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Aquaculture Marine Science

UK ANIMAL HEALTH MEDICINE FEARS OVER BREXIT

UK ANIMAL HEALTH MEDICINE FEARS OVER BREXIT

UK animal health medicine fears over Brexit.

The body representing Scottish food producers has called for urgent action from the UK government to resolve the impasse over Brexit.

At the same time, NOAH, which represents the UK animal health industry, is urging politicians to work together to agree an urgent resolution to Brexit negotiations in order to provide certainty for animal health businesses, including for farmed fish.

Responding to the vote on the Prime Minister’s Brexit deal, Food and Drink Federation Scotland (FDF) Chief Executive, Ian Wright CBE said: “The Prime Minister’s deal has been decisively rejected and it is now vital that the political leadership find a way to indicate what alternative should be pursued.

“We are calling for an extension to Article 50 in order for parliament to decide what our next steps are; whether that is a new deal, a referendum, an orderly exit from the EU without a deal at a later date, or a general election.

“The Government should now be looking to speak with representative organisations such as the FDF, to ensure they are pursuing an alternative that prevents further damage to the UK’s wider economy.”

Meanwhile, NOAH is urging politicians to work together to agree an urgent resolution to Brexit negotiations in order to provide certainty for animal health businesses, including for farmed fish.

Companies are working hard to finalise plans to protect and ensure supply of vital veterinary medicines within the UK, as 29 March rapidly approaches.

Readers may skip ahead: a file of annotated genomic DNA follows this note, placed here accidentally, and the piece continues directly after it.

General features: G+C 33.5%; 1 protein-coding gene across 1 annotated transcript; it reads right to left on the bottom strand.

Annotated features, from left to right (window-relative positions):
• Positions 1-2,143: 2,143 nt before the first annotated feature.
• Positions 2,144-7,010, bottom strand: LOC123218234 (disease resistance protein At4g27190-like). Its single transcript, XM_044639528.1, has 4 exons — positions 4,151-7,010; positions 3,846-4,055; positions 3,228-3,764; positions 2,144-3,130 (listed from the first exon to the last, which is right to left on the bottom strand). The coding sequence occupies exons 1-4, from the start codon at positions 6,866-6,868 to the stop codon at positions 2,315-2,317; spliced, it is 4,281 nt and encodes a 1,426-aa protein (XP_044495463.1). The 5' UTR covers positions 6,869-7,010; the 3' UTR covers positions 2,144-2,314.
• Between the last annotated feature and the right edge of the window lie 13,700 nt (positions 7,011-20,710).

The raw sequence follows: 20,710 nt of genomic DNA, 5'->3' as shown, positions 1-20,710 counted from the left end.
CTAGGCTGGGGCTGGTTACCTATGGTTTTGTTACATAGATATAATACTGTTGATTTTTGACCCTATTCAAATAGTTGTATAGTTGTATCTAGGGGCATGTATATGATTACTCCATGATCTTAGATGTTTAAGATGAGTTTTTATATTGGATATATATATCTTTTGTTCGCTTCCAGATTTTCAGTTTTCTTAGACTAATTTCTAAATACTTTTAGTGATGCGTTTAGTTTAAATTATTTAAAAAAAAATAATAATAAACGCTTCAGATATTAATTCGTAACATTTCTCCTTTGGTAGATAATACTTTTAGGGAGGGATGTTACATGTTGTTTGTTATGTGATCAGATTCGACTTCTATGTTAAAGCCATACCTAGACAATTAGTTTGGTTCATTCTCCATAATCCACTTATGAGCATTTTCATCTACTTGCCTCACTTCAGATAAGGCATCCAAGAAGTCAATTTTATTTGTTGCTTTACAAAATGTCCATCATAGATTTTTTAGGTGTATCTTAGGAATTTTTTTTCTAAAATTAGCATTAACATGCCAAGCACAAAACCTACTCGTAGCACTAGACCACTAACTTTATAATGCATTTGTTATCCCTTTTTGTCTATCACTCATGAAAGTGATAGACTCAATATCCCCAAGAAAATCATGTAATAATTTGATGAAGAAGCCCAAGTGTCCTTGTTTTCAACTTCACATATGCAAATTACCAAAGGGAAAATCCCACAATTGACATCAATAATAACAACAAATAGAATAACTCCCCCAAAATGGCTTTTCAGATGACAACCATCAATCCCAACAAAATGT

“Leaving the EU without a deal will present a serious risk to the seamless supply of the medicines our animals need to protect their health and prevent disease and suffering, despite the extensive preparation our members have been carrying out to prepare for the many Brexit scenarios that have been under discussion,” NOAH Chief Executive Dawn Howard explained.

“We need a decision to be made that means that we do not leave the EU on 29 March without a transition period. Should ‘no deal’ prevail, then it is vital that government guarantees veterinary medicines are given the same customs priority afforded to human medicines. Many vital medicines, including vaccines, have short shelf lives and specific transport conditions. They must not be caught up in potential backlogs with other commodity goods.

“Our members look forward to continuing to work with Government and the authorities to the best of their ability to help protect the nation’s animals by ensuring medicines are available, whatever the final outcome of deliberations,” she added. “We await the next stage in the process.”

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